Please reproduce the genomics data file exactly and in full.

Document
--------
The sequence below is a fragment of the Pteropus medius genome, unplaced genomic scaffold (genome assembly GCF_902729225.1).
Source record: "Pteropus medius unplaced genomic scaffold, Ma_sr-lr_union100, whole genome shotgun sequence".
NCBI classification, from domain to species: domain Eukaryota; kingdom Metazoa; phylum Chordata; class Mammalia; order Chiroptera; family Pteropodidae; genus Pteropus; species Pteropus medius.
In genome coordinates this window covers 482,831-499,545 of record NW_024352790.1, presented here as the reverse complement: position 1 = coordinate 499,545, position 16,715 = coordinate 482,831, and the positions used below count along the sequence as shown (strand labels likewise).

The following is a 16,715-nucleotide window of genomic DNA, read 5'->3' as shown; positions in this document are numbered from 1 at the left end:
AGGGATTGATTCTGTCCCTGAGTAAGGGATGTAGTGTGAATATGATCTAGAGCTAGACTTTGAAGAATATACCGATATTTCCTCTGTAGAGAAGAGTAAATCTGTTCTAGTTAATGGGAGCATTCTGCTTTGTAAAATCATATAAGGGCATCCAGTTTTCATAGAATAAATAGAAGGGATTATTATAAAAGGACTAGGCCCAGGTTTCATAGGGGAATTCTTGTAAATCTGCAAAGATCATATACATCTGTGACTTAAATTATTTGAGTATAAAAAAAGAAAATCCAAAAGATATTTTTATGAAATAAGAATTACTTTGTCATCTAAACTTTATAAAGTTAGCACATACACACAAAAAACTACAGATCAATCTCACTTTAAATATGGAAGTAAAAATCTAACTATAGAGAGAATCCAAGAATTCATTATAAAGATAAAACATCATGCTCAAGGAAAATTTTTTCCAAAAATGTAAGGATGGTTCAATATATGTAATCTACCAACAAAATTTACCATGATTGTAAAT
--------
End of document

The sequence below is a fragment of the Pteropus medius genome, unplaced genomic scaffold (genome assembly GCF_902729225.1).
Source record: "Pteropus medius unplaced genomic scaffold, Ma_sr-lr_union100, whole genome shotgun sequence".
NCBI classification, from domain to species: domain Eukaryota; kingdom Metazoa; phylum Chordata; class Mammalia; order Chiroptera; family Pteropodidae; genus Pteropus; species Pteropus medius.
In genome coordinates this window covers 482,831-499,545 of record NW_024352790.1, presented here as the reverse complement: position 1 = coordinate 499,545, position 16,715 = coordinate 482,831, and the positions used below count along the sequence as shown (strand labels likewise).

The following is a 16,715-nucleotide window of genomic DNA, read 5'->3' as shown; positions in this document are numbered from 1 at the left end:
AGGGATTGATTCTGTCCCTGAGTAAGGGATGTAGTGTGAATATGATCTAGAGCTAGACTTTGAAGAATATACCGATATTTCCTCTGTAGAGAAGAGTAAATCTGTTCTAGTTAATGGGAGCATTCTGCTTTGTAAAATCATATAAGGGCATCCAGTTTTCATAGAATAAATAGAAGGGATTATTATAAAAGGACTAGGCCCAGGTTTCATAGGGGAATTCTTGTAAATCTGCAAAGATCATATACATCTGTGACTTAAATTATTTGAGTATAAAAAAAGAAAATCCAAAAGATATTTTTATGAAATAAGAATTACTTTGTCATCTAAACTTTATAAAGTTAGCACATACACACAAAAAACTACAGATCAATCTCACTTTAAATATGGAAGTAAAAATCTAACTATAGAGAGAATCCAAGAATTCATTATAAAGATAAAACATCATGCTCAAGGAAAATTTTTTCCAAAAATGTAAGGATGGTTCAATATATGTAATCTACCAACAAAATTTACCATGATTGTAAAT